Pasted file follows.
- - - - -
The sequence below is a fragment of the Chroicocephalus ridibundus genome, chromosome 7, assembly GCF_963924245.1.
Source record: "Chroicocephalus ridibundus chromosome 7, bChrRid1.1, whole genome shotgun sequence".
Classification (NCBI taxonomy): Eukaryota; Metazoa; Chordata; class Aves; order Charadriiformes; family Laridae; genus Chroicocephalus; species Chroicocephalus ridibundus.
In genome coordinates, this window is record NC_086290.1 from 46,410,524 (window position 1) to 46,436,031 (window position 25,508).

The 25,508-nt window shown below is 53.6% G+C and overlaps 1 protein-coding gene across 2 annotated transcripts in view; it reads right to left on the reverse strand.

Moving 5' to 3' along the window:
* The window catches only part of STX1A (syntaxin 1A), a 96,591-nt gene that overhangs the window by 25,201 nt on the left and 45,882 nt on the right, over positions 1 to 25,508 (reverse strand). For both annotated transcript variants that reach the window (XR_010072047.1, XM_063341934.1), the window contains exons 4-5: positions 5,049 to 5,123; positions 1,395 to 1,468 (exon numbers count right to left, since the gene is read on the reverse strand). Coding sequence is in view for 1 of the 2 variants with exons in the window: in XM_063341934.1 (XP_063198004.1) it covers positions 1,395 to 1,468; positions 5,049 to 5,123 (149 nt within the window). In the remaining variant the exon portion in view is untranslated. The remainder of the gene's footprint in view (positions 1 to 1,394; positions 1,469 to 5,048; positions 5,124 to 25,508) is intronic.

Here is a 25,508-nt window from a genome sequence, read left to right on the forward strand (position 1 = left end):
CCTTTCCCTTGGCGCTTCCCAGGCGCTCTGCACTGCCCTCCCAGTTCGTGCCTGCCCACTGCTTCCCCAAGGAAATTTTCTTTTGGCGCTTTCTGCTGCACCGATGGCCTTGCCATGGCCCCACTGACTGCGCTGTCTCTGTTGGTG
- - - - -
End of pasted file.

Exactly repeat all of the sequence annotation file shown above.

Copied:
The sequence below is a fragment of the Chroicocephalus ridibundus genome, chromosome 7, assembly GCF_963924245.1.
Source record: "Chroicocephalus ridibundus chromosome 7, bChrRid1.1, whole genome shotgun sequence".
Classification (NCBI taxonomy): Eukaryota; Metazoa; Chordata; class Aves; order Charadriiformes; family Laridae; genus Chroicocephalus; species Chroicocephalus ridibundus.
In genome coordinates, this window is record NC_086290.1 from 46,410,524 (window position 1) to 46,436,031 (window position 25,508).

The 25,508-nt window shown below is 53.6% G+C and overlaps 1 protein-coding gene across 2 annotated transcripts in view; it reads right to left on the reverse strand.

Moving 5' to 3' along the window:
* The window catches only part of STX1A (syntaxin 1A), a 96,591-nt gene that overhangs the window by 25,201 nt on the left and 45,882 nt on the right, over positions 1 to 25,508 (reverse strand). For both annotated transcript variants that reach the window (XR_010072047.1, XM_063341934.1), the window contains exons 4-5: positions 5,049 to 5,123; positions 1,395 to 1,468 (exon numbers count right to left, since the gene is read on the reverse strand). Coding sequence is in view for 1 of the 2 variants with exons in the window: in XM_063341934.1 (XP_063198004.1) it covers positions 1,395 to 1,468; positions 5,049 to 5,123 (149 nt within the window). In the remaining variant the exon portion in view is untranslated. The remainder of the gene's footprint in view (positions 1 to 1,394; positions 1,469 to 5,048; positions 5,124 to 25,508) is intronic.

Here is a 25,508-nt window from a genome sequence, read left to right on the forward strand (position 1 = left end):
CCTTTCCCTTGGCGCTTCCCAGGCGCTCTGCACTGCCCTCCCAGTTCGTGCCTGCCCACTGCTTCCCCAAGGAAATTTTCTTTTGGCGCTTTCTGCTGCACCGATGGCCTTGCCATGGCCCCACTGACTGCGCTGTCTCTGTTGGTG